In Alaska, voters have the final say on whether a woman’s right to an abortion remains protected under our constitution’s privacy clause. But before that question can be put on the ballot, a proposed amendment must be approved by either the two-thirds of each house of the Legislature or the majority of delegates we elect to serve at a constitutional convention.
It’s unlikely either track will succeed. And in our current political climate, it’s a terrible time to even consider convening a constitutional convention.
Gov. Mike Dunleavy wants voters to believe he can get the Legislature to put the issue on the ballot. Immediately after the U.S. Supreme Court overturned Roe v. Wade last week, he issued a press release stating he’ll “be introducing a resolution for a proposed constitutional amendment to the legislature in the next session to answer the question whether abortion shall, or not be a constitutionally protected right.”
The press release should have been sent from Dunleavy’s campaign headquarters, not the Office of the Governor. His statement is accompanied by the assumption he’ll be reelected in November. Which means he wasn’t the governor explaining an action he’ll take during his current term but rather a candidate making a campaign promise.
Even if he is reelected, his resolution asking the Legislature to vote on the proposed amendment will likely fail in the same fashion as one sponsored by Sen. Shelley Hughes, R-Palmer, last year.
Her amendment would have added a one-sentence clause to the constitution’s Declaration of Rights. “To protect human life, nothing in this constitution may be construed to secure or protect a right to an abortion or require the State to fund an abortion.” It cleared two committees. But neither the House nor the Senate ever held a vote, probably because the leadership recognized there wasn’t nearly enough support to pass it.
It might seem easier to get such an amendment approved by a constitutional convention. And this year voters will be asked if one should be convened.
But the constitution prohibits restricting the scope of a constitutional convention in any manner. That means abortion won’t be the only contentious issue delegates have to wrestle with.
At least two of the three amendments proposed by Dunleavy in 2019 would be subjected to intense debate. One would establish constitutional protection for the formula used to calculate the Alaska Permanent Fund dividend. The other would require voters approve any new taxes.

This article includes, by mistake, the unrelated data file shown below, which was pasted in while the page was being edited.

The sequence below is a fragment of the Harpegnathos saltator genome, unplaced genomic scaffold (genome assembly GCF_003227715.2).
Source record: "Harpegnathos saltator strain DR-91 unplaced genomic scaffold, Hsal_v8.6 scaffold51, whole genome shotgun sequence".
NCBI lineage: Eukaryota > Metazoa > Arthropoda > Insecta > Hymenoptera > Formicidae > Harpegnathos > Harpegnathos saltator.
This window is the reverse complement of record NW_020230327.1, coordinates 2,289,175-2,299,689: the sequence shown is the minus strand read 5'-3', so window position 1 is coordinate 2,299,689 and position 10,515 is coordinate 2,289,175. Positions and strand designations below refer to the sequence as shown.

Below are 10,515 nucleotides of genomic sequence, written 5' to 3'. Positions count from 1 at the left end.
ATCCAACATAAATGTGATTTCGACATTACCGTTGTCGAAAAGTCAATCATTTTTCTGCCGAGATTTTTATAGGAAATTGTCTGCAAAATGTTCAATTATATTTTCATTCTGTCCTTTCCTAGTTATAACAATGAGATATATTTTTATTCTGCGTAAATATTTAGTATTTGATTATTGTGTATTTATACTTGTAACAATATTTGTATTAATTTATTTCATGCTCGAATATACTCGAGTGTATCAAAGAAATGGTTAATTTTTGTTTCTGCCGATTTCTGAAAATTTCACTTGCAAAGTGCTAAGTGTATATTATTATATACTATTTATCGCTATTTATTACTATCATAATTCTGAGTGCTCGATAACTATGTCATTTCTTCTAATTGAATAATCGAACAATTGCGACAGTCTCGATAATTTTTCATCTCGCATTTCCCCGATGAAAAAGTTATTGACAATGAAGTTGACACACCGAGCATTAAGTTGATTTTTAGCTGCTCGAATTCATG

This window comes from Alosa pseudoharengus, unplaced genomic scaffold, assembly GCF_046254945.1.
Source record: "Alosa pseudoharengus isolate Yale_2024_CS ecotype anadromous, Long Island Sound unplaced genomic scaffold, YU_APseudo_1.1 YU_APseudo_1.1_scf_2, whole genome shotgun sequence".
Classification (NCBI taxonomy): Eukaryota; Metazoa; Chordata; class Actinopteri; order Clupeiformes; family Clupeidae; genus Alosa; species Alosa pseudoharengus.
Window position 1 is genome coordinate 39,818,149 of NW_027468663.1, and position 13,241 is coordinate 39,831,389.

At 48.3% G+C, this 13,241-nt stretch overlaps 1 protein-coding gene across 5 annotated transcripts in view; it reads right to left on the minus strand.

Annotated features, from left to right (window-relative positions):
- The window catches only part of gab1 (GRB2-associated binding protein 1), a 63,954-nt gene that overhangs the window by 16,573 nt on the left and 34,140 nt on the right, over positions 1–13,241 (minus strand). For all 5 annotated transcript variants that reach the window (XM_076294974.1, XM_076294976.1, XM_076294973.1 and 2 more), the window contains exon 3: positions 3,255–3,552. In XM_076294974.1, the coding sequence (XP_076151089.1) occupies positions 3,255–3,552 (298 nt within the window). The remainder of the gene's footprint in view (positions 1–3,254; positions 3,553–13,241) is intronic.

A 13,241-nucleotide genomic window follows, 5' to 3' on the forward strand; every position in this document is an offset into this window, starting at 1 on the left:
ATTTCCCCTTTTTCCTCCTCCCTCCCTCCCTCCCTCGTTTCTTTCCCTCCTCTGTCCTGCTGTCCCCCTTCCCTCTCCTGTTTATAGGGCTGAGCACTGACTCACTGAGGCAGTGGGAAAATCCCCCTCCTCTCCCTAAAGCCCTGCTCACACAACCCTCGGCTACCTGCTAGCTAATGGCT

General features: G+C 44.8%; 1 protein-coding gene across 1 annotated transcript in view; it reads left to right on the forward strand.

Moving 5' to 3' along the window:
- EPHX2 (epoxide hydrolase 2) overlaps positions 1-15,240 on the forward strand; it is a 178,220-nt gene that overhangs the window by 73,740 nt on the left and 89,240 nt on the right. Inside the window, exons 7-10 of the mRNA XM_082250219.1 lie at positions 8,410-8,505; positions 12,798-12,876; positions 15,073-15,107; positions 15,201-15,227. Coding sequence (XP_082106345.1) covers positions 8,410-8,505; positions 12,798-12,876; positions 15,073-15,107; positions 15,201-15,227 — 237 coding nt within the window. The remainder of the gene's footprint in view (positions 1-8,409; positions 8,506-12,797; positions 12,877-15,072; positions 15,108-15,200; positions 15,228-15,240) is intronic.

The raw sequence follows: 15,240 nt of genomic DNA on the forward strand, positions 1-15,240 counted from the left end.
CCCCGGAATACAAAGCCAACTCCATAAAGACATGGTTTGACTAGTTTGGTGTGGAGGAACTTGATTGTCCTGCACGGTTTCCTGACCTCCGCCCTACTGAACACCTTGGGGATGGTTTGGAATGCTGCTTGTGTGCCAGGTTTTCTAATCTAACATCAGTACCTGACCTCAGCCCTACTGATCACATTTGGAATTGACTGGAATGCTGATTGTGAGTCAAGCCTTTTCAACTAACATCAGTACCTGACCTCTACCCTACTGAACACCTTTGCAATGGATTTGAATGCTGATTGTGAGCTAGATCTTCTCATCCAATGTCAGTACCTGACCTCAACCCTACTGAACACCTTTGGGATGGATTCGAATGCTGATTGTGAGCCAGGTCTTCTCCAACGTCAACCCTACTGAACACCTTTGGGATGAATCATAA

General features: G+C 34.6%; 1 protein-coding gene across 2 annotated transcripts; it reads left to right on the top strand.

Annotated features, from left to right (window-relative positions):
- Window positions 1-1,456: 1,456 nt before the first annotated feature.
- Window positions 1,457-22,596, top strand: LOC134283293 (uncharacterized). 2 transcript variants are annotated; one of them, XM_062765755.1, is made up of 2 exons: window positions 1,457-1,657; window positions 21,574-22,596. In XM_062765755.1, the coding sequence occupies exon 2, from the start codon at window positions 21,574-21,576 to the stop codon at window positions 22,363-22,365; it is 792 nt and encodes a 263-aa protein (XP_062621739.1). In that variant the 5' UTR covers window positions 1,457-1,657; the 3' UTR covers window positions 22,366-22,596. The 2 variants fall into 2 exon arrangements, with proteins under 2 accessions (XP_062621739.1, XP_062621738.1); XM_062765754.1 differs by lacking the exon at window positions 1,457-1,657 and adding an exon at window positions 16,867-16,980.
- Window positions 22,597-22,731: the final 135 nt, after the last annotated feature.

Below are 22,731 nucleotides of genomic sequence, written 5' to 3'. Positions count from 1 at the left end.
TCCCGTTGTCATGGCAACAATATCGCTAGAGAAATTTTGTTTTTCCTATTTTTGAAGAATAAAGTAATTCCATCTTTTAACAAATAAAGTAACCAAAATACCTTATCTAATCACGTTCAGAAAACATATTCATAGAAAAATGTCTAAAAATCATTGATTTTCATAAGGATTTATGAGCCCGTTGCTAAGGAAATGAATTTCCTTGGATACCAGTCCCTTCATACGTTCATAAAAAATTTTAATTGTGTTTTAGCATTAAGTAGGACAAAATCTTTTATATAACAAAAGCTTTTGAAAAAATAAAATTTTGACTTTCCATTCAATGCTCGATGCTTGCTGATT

Because every decennial redistricting decision has been successfully challenged in court, the method for determining House and Senate district boundaries should be clarified or revised. We should also expect the constitutionally prescribed role of the judicial council, the process for enacting laws by initiative and the grounds for recalling an elected official to be challenged.
Given that it’s been more than six decades since voters ratified the constitution, there are certainly other sections that need to be examined.
But it’s doubtful enough delegates would be willing to cooperatively work at even understanding their differences of opinion. Because where most people once respected the political opposition as fellow citizens, too many today imagine them as existential enemies of freedom and democracy.
The 55 delegates who drafted the constitution in 1955 began their work with the common goal of becoming the 49th state in the world’s greatest democracy. As Gordon Harrison explains in “Alaska’s Constitution – A Citizen’s Guide,” that didn’t mean they “saw everything eye-to-eye or failed to argue differences of opinion. It did mean, however, that compromises were negotiable when disputes arose and that the convention was spared deep, bitter, divisive conflicts over basic policy issues.”
Furthermore, the decision to draft a constitution before being admitted to the union was partly “meant to help sell Congress on the statehood idea. … Alaskans sought to demonstrate to Congress that they possessed political maturity and the ability for self-government. This consideration further encouraged convention delegates to compromise their differences (which often meant deferring difficult decisions to the future legislature).”
Today, principled compromise has given way to the unyielding demands of performative politicians. It’s hindered the ability of legislative bodies to make progress on any of the very difficult issues we face. And until we regain some semblance of political maturity, it would be a fool’s errand to expect a constitutional convention to be any more successful.